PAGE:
Summary: Part 8 of 8 on Jesus preached during Lent with this message focusing on the transformative power in placing ones life in Jesus’ hands.
Jesus Transformed People and Institutions
Sunday, April 28, 2002
Last week we completed a series on Celebrating Jesus. As I looked over the whole series and pondered the things that really drew people to Jesus, there is one that I think was missing on the list. I find it very common in conservative publications that they leave one particular aspect of Jesus’ ministry out, and I understand why but it is mentioned 294 times in scripture. In the latter half of all the epistles, there is application to this issue. Fourteen books of the Bible were written on this issue itself. The issue is justice–Jesus’ justice.
Conservative churches aren’t sure how to deal with this because you tend to get a knee-jerk reaction to it. What we hear in our denominational publications are things you would expect to hear on NBC, CBS, CNN, ABC, Newsweek, Time, the U.S. News and World Report. Shouldn’t the church’s voice sound different than the world’s voice? We want to get back to the gospel and back to salvation. In some churches, the entire Bible is reduced to politics and social action. Sometimes we can throw the baby out with the bathwater. Conservative churches tend to re-emphasize the gospel and the Bible, and yet justice is a Biblical issue. Jesus deals with justice during his life, and some of the most beautiful passages in scripture deal with justice:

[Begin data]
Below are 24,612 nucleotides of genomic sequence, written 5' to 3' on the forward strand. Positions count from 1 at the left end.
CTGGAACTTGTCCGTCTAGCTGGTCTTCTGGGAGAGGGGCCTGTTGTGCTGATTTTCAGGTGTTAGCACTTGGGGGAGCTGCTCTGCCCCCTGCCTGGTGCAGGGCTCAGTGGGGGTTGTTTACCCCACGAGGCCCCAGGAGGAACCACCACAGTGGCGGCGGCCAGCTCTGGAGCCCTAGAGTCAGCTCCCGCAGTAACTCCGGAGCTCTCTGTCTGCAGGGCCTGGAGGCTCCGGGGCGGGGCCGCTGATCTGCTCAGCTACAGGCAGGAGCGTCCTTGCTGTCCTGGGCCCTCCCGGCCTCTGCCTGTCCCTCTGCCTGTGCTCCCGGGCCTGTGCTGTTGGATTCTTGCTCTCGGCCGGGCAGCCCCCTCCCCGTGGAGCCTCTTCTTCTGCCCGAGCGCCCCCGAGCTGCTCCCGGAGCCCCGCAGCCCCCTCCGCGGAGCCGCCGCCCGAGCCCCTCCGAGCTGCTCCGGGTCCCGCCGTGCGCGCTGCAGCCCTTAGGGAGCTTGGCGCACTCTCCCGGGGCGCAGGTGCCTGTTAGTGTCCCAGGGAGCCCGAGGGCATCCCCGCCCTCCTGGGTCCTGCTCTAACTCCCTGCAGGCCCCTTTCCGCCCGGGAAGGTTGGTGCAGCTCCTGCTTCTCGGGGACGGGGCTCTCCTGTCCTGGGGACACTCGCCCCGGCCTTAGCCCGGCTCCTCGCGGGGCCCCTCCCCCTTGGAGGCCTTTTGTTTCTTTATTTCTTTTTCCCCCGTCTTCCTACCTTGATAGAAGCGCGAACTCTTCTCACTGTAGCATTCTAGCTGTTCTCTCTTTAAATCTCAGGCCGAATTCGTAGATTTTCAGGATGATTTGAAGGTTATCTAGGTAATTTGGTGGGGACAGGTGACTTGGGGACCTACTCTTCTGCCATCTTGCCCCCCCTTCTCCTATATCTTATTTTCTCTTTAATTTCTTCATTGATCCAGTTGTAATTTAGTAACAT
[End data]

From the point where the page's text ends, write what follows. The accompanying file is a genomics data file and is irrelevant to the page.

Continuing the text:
Justice by definition is synonymous with righteousness. They are inter-changeable terms. It simply means to do the right thing. Spike Lee made a movie called, “Do The Right Thing.” That’s what it’s all about. It is the basis by which God judges leaders in the world. It is the purpose for good government. The image of justice in the Bible is the balanced scales, and there is integrity and honesty in those scales. Oddly enough, that’s the symbol for Lady Justice in the United States–a blindfolded statue holding balanced scales. This means that justice is fairness for all, honesty for all, equity for all. And Jesus deals with this.
Now, we are frustrated with how Jesus deals with justice because he does not take on the Roman cast system which was terribly inequitable towards the poor. Jesus does not abolish slavery, Jesus did not overthrow a very corrupt government in Herod’s regime. Jesus had a very unique mission. His purpose was justice, but he knew in order to create a just system, one has to create just people. The only way he could create a just people was to take God’s goodness and righteousness and change the human heart with them. When a person is changed on the inside, they become just on the inside. Then when those people become just on the inside, they can display justice on the outside and become part of a system that is just itself.
Jesus plants the seeds for justice in his ministry. We see an example of his taking on a justice issue in Matthew 11 (quickview) : 15-19. This is the cleansing of the temple, and in this passage Jesus seeks to reform what is going on in the temple in Jerusalem. There are two problems and a lot of surprises.